The term “force multiplier” is often more about potential than it is about reality. Vendors and the consultants who sell their products use it as a marketing buzzword, when they are trying to show you what a great fit their product is for police work. But what does it mean?
Take license plate readers. If a single patrol officer can run 100 plates in one hour as opposed to 10, the reader s/he uses is as good as having 10 patrol officers running plates. Multiply that by the number of officers on a shift and... well, you get the idea.
But that assumes several things:
- The officer has the time during a shift to run enough plates to make a difference.
- The officer is properly trained in the use of LPRs.
- The agency has the resources to deal with the potential for increased arrests.
Force multipliers: only as good as the people using them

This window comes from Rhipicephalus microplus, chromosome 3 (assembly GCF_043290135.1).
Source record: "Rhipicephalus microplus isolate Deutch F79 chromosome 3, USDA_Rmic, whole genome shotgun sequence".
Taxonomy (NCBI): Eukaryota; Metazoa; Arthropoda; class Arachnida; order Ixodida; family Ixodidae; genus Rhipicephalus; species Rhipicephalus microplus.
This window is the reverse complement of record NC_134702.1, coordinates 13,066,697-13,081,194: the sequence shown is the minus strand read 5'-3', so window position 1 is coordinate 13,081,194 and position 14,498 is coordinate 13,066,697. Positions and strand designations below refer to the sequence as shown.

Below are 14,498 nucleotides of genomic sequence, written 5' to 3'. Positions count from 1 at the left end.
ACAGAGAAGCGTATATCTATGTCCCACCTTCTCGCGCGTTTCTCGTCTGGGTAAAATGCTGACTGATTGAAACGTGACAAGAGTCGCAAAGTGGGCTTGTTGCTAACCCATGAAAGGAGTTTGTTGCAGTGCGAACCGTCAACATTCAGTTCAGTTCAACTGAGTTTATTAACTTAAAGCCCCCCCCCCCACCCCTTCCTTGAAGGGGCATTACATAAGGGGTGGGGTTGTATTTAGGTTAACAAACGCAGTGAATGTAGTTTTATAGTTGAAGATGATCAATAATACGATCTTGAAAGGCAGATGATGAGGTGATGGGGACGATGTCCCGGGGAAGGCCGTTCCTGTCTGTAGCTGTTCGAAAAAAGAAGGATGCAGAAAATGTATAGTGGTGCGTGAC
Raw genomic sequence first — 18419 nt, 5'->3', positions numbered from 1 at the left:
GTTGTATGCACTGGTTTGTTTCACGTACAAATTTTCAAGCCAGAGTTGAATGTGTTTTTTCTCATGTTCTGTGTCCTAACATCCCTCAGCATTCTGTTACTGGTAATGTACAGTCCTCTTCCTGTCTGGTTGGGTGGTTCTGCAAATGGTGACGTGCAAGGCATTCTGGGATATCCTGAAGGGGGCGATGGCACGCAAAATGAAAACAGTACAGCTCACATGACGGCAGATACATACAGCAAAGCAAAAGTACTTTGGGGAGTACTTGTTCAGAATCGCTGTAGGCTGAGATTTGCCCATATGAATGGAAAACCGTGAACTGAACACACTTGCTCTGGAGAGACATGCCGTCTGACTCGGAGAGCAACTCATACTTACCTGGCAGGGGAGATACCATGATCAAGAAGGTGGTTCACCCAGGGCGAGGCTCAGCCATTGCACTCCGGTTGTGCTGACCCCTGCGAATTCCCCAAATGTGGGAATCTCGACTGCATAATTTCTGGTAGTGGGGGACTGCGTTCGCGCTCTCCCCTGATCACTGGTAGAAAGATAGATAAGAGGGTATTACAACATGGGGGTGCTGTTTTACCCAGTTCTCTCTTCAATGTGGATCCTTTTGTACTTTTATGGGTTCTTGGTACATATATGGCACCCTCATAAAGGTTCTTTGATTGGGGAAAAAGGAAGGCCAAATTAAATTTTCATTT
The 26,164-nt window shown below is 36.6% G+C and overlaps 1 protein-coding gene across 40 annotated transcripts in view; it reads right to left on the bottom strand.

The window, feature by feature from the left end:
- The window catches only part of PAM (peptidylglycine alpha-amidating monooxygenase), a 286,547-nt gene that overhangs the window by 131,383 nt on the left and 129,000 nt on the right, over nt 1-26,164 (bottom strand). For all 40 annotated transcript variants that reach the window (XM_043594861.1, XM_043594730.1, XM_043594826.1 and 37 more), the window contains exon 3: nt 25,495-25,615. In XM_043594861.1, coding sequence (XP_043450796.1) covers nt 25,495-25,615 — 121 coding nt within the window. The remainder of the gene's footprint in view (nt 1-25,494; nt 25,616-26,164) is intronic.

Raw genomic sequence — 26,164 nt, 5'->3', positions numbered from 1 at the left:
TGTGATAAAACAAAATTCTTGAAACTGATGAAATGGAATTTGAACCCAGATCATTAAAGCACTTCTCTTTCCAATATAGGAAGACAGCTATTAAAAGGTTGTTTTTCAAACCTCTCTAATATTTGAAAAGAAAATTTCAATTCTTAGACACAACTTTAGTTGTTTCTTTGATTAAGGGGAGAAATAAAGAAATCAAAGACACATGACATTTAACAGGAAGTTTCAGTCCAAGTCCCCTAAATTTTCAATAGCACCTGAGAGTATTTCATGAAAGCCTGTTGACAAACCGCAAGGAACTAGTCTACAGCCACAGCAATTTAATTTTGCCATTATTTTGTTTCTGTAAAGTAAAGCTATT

LPRs are a simple example. More complex are the “force multipliers” like in-car computers (more officers are out of the police building and on the street, but their attention to their surroundings is divided while they type reports).
Likewise social media. A public information or community relations officer may find that during the course of a workday -- in among the usual tasks -- the amount of information coming at them via real-time status updates is overwhelming, even with a plan to filter and manage it efficiently.
At that point, social media can only be a force multiplier when you are comfortable with more officers than your PIO or CRO tweeting and blogging -- and with your citizens, and the media, helping transmit your message (and their perception of your message).
Put another way, saying that social media is a force multiplier assumes the following:
- The officers have the time to put into it.
- The officers have been properly trained, not just on the tools’ use, but also in online communication.
- The agency has the resources to deal with more information coming in, and the expectation for more information coming out.
A social agency needs time